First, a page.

One of my favorite movies of all time is Office Space.
What makes that movie so great is that anyone who has ever worked in a corporate office can completely relate to everything in it, from sadistic micromanagers to egomaniacal consultants. There truly are many bosses like Lumbergh in the world. The movie demonstrates perfectly what few managers in the world seem to grasp — that 99% of the time, people can get by just fine without their relentless intervention.
Brian France inherited a gold mine with NASCAR. You all know the story. All he had to do was leave it alone. Maybe make small adjustments here and there like addressing safety issues, but there was zero need to turn the sport upside down.
His brainchild, the mark for which he will be remembered in his tenure as NASCAR’s big cheese (“big cheese” is an appropriate euphemism when discussing the Chase), is a wildly unpopular playoff format that turned the championship race upside down. Bill Jr. even told him the idea was nuts. Many fans still agree. Already this ill-considered playoff idea has been changed twice in blatant attempts to keep from excluding popular drivers, and France has recently indicated that they are going to muck with it some more.
Among the changes France said NASCAR is “carefully considering” — and when NASCAR’s CEO says they’re “carefully considering” something, we know they’re doing anything but carefully considering it — are: requiring a win to be eligible for the playoffs; adding a road course to the Chase; revolving the venues where Chase races take place; and having an elimination.
Some careful consideration — actually, casual consideration is sufficient — reveals why none of these tweaks will add legitimacy to an obviously contrived playoff.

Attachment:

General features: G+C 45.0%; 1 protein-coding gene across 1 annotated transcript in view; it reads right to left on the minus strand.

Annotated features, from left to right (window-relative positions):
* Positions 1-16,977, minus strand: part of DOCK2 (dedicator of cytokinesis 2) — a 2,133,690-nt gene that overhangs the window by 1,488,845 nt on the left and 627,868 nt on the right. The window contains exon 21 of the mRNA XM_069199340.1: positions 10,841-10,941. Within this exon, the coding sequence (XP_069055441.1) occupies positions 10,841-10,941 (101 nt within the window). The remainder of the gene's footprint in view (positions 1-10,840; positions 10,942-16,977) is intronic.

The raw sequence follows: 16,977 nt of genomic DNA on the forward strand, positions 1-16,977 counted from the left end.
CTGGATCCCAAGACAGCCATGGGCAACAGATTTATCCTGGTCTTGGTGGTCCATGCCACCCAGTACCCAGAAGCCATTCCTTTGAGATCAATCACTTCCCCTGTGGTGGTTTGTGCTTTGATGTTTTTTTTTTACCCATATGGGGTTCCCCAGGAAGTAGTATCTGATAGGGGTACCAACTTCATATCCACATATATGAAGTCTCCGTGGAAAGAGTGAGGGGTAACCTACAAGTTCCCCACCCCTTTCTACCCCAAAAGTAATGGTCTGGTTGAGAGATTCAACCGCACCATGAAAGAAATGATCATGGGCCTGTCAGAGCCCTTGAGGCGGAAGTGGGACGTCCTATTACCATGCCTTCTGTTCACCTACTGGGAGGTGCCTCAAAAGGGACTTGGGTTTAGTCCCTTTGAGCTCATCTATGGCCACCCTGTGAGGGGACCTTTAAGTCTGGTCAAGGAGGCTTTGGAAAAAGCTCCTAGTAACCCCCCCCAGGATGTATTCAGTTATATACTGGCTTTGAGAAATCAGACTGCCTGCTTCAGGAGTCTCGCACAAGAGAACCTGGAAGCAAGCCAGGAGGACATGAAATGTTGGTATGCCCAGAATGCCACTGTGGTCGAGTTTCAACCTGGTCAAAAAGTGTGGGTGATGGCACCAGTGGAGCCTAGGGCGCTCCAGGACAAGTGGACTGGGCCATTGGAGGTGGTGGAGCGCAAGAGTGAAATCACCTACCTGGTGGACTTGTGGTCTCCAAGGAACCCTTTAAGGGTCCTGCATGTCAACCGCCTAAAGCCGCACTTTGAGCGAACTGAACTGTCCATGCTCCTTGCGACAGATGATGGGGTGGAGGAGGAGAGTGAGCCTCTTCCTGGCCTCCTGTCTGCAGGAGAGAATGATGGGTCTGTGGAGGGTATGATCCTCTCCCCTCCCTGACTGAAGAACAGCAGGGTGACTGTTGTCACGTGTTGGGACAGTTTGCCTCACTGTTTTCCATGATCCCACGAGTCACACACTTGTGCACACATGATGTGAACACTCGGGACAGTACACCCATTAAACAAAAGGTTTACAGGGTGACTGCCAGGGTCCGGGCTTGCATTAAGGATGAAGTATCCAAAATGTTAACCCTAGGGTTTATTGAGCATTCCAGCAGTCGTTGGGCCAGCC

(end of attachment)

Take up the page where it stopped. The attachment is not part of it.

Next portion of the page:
I don’t know whether requiring a win would mean that a win automatically enters a driver into the playoffs, but let’s assume it does not. As of this moment, requiring a win to get into the Chase would mean that Jeff Gordon, Matt Kenseth and Jeff Burton would be excluded — in fact, only six drivers would battle for the championship. It’s entirely possible for those three, along with Tony Stewart, Greg Biffle, Dale Earnhardt Jr. and Carl Edwards to remain winless over the next eight races. Imagine a 43-car field with just six drivers who have a shot at the title from Loudon forward. How ridiculous would that look?
OK, so change it so that a win automatically qualifies a driver, while winless drivers are out. That puts Ryan Newman, currently 15th in the standings, and Jamie McMurray, currently 19th, in the playoffs; while Gordon, currently second, is out. And Marcos Ambrose could sneak his way in with a win at Watkins Glen. Somehow that doesn’t sound like a system that pits the best against the best.
Adding a road course to the Chase would be a fair challenge and would demand that a driver master all of the essential skills to win the championship. But road-course races are such a different animal that often times, like the plate races, drivers can run well all day and get taken out by a less experienced driver. Happens all the time. Look at the best drivers’ road-course finishes and, like the plate races, you will find a lot of DNFs. Possibly lethal in a 10-race sprint, and we already have that problem with a plate race in the playoffs. It might work if only the Chase drivers participated in the event, but that is never going to happen.